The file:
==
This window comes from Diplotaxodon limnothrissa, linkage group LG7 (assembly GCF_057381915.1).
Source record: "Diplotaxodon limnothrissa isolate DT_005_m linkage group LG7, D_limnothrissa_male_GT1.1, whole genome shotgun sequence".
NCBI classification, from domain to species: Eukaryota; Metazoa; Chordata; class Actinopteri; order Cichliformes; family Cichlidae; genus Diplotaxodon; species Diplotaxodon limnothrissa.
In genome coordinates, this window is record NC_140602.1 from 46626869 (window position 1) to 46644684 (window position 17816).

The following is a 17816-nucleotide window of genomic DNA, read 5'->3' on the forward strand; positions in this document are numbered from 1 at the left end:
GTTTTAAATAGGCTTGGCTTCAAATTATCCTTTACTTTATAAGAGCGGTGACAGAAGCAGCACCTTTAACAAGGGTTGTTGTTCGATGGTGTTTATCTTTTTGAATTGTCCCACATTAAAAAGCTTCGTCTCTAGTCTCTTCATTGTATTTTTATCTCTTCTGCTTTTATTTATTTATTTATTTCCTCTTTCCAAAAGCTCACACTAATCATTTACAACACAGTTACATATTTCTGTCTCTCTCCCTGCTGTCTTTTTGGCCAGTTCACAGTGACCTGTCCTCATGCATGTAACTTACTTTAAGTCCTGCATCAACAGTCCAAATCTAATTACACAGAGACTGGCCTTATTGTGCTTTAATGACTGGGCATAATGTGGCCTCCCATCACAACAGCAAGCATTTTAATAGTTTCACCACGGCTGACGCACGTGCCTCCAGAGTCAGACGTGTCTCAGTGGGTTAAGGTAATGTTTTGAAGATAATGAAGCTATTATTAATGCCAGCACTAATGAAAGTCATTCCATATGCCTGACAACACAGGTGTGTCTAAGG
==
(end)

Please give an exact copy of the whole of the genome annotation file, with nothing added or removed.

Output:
This window comes from Diplotaxodon limnothrissa, linkage group LG7 (assembly GCF_057381915.1).
Source record: "Diplotaxodon limnothrissa isolate DT_005_m linkage group LG7, D_limnothrissa_male_GT1.1, whole genome shotgun sequence".
NCBI classification, from domain to species: Eukaryota; Metazoa; Chordata; class Actinopteri; order Cichliformes; family Cichlidae; genus Diplotaxodon; species Diplotaxodon limnothrissa.
In genome coordinates, this window is record NC_140602.1 from 46626869 (window position 1) to 46644684 (window position 17816).

The following is a 17816-nucleotide window of genomic DNA, read 5'->3' on the forward strand; positions in this document are numbered from 1 at the left end:
GTTTTAAATAGGCTTGGCTTCAAATTATCCTTTACTTTATAAGAGCGGTGACAGAAGCAGCACCTTTAACAAGGGTTGTTGTTCGATGGTGTTTATCTTTTTGAATTGTCCCACATTAAAAAGCTTCGTCTCTAGTCTCTTCATTGTATTTTTATCTCTTCTGCTTTTATTTATTTATTTATTTCCTCTTTCCAAAAGCTCACACTAATCATTTACAACACAGTTACATATTTCTGTCTCTCTCCCTGCTGTCTTTTTGGCCAGTTCACAGTGACCTGTCCTCATGCATGTAACTTACTTTAAGTCCTGCATCAACAGTCCAAATCTAATTACACAGAGACTGGCCTTATTGTGCTTTAATGACTGGGCATAATGTGGCCTCCCATCACAACAGCAAGCATTTTAATAGTTTCACCACGGCTGACGCACGTGCCTCCAGAGTCAGACGTGTCTCAGTGGGTTAAGGTAATGTTTTGAAGATAATGAAGCTATTATTAATGCCAGCACTAATGAAAGTCATTCCATATGCCTGACAACACAGGTGTGTCTAAGG